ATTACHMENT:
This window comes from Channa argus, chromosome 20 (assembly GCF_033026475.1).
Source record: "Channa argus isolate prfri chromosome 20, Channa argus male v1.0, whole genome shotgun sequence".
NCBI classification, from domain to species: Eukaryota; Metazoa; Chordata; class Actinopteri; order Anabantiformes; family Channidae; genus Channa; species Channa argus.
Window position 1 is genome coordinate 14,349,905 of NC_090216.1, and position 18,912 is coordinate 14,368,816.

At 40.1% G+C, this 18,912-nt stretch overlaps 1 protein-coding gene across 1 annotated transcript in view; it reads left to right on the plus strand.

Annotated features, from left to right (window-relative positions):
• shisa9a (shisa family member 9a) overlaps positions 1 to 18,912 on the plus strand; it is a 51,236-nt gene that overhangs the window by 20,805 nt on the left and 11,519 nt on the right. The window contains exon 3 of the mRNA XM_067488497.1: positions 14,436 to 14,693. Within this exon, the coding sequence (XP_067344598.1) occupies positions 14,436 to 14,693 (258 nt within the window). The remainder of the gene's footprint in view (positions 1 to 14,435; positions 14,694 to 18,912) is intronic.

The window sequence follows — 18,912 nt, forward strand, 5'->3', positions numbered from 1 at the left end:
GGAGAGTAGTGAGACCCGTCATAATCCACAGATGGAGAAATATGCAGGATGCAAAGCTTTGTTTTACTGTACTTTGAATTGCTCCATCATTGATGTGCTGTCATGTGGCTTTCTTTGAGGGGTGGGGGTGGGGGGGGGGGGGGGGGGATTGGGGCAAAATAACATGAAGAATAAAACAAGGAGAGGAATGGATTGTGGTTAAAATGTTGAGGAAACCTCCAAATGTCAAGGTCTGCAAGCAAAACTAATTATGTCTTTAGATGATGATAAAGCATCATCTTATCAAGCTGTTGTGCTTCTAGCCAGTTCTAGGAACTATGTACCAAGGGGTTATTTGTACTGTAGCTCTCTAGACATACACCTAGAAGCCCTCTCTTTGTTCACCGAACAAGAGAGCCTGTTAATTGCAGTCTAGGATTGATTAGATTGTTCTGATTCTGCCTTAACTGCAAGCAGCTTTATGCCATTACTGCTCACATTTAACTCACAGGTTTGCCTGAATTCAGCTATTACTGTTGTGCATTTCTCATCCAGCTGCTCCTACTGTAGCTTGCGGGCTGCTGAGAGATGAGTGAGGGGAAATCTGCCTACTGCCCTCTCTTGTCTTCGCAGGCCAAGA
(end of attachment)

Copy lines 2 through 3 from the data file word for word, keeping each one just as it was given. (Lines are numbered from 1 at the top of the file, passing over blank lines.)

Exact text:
Source record: "Channa argus isolate prfri chromosome 20, Channa argus male v1.0, whole genome shotgun sequence".
NCBI classification, from domain to species: Eukaryota; Metazoa; Chordata; class Actinopteri; order Anabantiformes; family Channidae; genus Channa; species Channa argus.